John Knight is an Associate Professor in The Graduate School of Education at The University of Queensland. He has researched and written extensively on policy developments in Australian schooling, teacher education and higher education in the postwar period, with particular attention to the changing nature and impact of Australian federalism across that time.

‘Ana Hau‘alofa‘ia Koloto is a Tongan mathematics educator who is currently a lecturer in Multiethnic and Pacific Nations Education in the Education Department at Victoria University of Wellington. She was born in Tonga and is a former student of Queen Salote College and Tonga High School. ‘Ana left Tonga for Aotearoa/New Zealand for her university education, and is a graduate of both Massey and Waikato Universities. She has a special research interest in mathematics and statistics education, ethnomathematics, early childhood education, multiethnic education and education for indigenous people of the Pacific.

Lynn McAlpine is an Associate Professor in the Faculty of Education, McGill University. She is also the Director of the Office of First Nations and Inuit Education, a faculty unit working in partnership with aboriginal communities to deliver field-based teacher education programmes. Her main interest is the professional development of both public school and post-secondary educators. She particularly enjoys teaching and researching in cross-cultural settings. She has worked not only in Canada’s north but also in Indonesia and Chile.

Paul Morris is a reader in the Department of Curriculum Studies, Faculty of Education, The University of Hong Kong, where he has worked as a teacher educator since 1976. He has published extensively in the areas of curriculum analysis, teacher education and comparative education. His books include Curriculum Development in East Asia (co-edited with Colin Marsh) (1991), Education and Development in East Asia (co-edited with Anthony Sweeting) (1995), The Hong Kong School Curriculum: development, issues and policy (1996, 2nd edition), Teacher Education in the Asia-Pacific Region: systems, tensions and prospects (co-edited with J Williamson) (forthcoming 1997).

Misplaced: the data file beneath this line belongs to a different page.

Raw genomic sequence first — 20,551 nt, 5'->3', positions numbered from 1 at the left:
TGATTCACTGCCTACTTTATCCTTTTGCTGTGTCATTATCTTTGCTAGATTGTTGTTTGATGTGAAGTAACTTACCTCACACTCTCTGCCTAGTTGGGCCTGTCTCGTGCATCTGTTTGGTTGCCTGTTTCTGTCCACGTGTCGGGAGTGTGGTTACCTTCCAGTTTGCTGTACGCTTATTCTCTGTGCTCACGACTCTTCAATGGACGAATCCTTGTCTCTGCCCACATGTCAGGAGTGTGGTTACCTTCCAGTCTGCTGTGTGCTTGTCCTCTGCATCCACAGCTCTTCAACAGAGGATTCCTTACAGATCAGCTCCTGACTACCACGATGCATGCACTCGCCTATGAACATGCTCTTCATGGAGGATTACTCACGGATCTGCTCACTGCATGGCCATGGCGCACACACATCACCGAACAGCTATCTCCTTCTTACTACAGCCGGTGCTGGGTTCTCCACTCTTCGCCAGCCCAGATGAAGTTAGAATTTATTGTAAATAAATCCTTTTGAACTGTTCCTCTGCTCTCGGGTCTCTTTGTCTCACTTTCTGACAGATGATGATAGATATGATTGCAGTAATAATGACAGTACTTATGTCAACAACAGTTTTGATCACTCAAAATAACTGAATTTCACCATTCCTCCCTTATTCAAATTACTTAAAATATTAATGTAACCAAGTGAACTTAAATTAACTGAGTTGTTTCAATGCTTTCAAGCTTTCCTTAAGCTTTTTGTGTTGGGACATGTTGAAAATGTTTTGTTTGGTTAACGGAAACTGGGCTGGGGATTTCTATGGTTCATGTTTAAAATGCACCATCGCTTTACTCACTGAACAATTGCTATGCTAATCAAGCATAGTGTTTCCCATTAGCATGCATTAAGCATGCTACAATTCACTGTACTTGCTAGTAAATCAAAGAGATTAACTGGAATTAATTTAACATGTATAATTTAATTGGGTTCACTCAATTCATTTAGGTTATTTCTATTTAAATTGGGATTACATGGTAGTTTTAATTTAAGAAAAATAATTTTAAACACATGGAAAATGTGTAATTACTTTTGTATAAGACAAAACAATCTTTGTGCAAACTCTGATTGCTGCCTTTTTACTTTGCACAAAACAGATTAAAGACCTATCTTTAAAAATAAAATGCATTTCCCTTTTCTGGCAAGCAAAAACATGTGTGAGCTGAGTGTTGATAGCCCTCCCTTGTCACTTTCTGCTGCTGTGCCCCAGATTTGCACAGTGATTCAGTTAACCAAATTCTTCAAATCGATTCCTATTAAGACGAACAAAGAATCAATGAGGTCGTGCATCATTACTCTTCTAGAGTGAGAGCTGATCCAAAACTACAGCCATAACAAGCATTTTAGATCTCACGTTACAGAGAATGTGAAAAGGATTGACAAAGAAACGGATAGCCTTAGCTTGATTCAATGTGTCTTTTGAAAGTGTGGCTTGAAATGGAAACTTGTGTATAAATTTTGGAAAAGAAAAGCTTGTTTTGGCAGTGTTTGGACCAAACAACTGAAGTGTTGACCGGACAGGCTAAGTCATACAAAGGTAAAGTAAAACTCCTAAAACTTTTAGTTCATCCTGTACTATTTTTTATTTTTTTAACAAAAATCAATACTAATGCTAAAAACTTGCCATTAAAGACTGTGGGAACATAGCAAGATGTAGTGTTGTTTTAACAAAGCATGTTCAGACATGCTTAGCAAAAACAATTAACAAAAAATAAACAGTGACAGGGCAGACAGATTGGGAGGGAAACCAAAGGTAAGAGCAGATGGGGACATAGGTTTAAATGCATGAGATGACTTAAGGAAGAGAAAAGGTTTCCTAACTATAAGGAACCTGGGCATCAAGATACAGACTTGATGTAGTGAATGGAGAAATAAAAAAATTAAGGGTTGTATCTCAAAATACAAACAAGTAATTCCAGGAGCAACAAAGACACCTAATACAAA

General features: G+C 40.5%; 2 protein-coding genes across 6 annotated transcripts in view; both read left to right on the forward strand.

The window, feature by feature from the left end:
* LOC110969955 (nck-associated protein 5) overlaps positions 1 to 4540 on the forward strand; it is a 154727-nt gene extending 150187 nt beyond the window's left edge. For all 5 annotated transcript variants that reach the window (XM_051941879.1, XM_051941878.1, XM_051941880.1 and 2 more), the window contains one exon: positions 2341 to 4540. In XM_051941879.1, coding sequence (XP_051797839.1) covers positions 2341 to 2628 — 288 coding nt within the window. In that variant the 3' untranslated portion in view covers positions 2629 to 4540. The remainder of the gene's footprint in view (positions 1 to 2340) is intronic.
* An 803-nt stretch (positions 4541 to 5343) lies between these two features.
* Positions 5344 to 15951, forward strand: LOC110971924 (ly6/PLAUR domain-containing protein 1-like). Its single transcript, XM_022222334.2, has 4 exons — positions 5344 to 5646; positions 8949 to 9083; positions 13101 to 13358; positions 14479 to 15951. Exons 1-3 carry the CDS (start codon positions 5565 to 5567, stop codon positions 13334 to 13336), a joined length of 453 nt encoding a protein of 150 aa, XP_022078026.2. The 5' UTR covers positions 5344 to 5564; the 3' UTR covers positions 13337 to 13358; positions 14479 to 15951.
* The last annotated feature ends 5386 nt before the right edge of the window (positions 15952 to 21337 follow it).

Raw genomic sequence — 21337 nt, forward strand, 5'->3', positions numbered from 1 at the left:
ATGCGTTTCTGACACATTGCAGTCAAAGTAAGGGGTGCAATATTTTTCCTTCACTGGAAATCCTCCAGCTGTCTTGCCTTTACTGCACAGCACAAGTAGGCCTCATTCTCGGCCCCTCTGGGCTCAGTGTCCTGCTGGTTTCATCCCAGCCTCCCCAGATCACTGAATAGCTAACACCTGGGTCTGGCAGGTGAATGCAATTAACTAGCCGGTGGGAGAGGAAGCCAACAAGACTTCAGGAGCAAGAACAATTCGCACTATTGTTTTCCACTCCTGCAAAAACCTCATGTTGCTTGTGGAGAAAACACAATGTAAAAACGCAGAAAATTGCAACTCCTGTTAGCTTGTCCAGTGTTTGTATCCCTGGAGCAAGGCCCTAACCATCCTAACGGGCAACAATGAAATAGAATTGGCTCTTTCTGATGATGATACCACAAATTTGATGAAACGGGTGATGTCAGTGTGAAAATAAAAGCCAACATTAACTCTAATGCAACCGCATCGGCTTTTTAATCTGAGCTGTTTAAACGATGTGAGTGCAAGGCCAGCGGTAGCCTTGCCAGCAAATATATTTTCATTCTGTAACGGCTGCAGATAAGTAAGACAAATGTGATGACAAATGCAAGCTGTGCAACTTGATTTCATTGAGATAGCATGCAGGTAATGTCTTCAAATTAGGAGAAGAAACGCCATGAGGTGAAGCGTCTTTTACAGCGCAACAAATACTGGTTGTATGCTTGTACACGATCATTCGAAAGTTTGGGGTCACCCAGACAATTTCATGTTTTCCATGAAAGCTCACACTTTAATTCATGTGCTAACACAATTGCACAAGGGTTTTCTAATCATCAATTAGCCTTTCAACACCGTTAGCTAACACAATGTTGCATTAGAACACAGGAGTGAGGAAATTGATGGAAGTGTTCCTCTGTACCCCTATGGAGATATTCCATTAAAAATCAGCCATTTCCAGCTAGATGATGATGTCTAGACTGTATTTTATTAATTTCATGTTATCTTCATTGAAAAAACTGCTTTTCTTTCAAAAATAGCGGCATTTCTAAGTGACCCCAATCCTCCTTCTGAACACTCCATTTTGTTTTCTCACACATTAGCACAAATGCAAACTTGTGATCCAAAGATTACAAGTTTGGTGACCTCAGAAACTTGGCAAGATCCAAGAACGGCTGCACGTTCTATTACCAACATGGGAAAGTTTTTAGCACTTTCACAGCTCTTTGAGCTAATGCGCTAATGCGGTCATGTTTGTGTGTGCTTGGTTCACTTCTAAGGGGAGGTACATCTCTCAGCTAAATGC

Keith Sullivan is a senior lecturer and Director of Postgraduate Studies in the School of Education, Victoria University of Wellington. Previously he worked in the New Zealand public service as a researcher, and was Director of the University Extension Centre, Republic of Kiribati, University of the South Pacific. He has interests and has published in the areas of teachers’ ideologies, educational reform, bullying and peer relations, multiethnic education and the administration of higher education. Because he has an anthropological as well as an education background, he is particularly interested in the application of ethnographic method to education research.

Shin’ ichi Suzuki was born in Chanchung in Manchuria, and completed his tertiary studies both in Japan and London. He is Professor of Comparative Education in the Graduate School of Education, Waseda University. He is Secretary-General, China-Japan Forum on Education, and President, UK-Japan Forum on Education Publishing. Recent publications include Modernisation and Educational Reforms: prospects for the 21st century.

Anthony Sweeting is a Welshman by birth, an historian and history teacher by training, and a Hong Kong belonger by inclination. A Reader in the Department of Curriculum Studies at The University of Hong Kong, he has frequently taught and written on the history of education in Hong Kong and on comparative policy studies in East Asia.

Merle Warry is Senior Research Officer in the Graduate School of Education at The University of Queensland. In that capacity, she has been involved in the following projects: Australian Higher Education Policy, 1945-1995; A Study of The Australian Education Council, 1987-1993; Marketing Education to Asia; and The Globalisation of Education Policy.

John Wolforth is Professor of Education and Chair of the Department of Educational Studies at McGill University, Montréal, Canada. His early research was in geography and geographical education, but in more recent years he has worked with indigenous people in Canada and elsewhere. He has a long-standing interest in education in remote or isolated locations, especially the Canadian Arctic. From 1987-1992, he was director of Project CRAM.